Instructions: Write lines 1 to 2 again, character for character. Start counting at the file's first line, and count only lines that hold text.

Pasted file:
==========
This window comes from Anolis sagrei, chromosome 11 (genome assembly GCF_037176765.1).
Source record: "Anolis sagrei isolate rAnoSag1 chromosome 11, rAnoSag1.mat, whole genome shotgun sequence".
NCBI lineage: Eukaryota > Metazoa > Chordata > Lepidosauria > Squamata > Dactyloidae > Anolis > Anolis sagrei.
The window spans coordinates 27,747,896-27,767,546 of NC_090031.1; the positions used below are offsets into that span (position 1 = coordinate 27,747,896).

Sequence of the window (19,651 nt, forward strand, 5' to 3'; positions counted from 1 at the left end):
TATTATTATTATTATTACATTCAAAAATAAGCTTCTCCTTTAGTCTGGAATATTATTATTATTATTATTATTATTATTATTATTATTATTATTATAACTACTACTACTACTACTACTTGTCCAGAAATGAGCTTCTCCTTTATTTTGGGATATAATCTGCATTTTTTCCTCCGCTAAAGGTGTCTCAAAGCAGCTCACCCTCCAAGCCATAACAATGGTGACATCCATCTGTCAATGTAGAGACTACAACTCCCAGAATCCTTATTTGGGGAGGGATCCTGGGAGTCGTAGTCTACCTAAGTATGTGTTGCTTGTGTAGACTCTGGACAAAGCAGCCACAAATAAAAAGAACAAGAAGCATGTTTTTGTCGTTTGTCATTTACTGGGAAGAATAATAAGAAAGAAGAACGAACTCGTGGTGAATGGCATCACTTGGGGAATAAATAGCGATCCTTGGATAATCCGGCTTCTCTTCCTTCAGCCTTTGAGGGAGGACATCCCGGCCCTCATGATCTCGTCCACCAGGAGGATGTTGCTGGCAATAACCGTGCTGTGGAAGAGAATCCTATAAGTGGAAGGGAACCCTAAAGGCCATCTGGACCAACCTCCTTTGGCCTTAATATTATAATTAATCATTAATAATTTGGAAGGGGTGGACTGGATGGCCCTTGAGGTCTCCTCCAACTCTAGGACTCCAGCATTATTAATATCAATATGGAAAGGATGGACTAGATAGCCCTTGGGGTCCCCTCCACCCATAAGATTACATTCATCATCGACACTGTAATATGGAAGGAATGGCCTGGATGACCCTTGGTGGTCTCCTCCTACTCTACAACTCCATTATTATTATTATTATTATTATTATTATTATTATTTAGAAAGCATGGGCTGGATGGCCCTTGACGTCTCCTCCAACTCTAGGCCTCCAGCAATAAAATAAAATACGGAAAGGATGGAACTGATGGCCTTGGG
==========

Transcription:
This window comes from Anolis sagrei, chromosome 11 (genome assembly GCF_037176765.1).
Source record: "Anolis sagrei isolate rAnoSag1 chromosome 11, rAnoSag1.mat, whole genome shotgun sequence".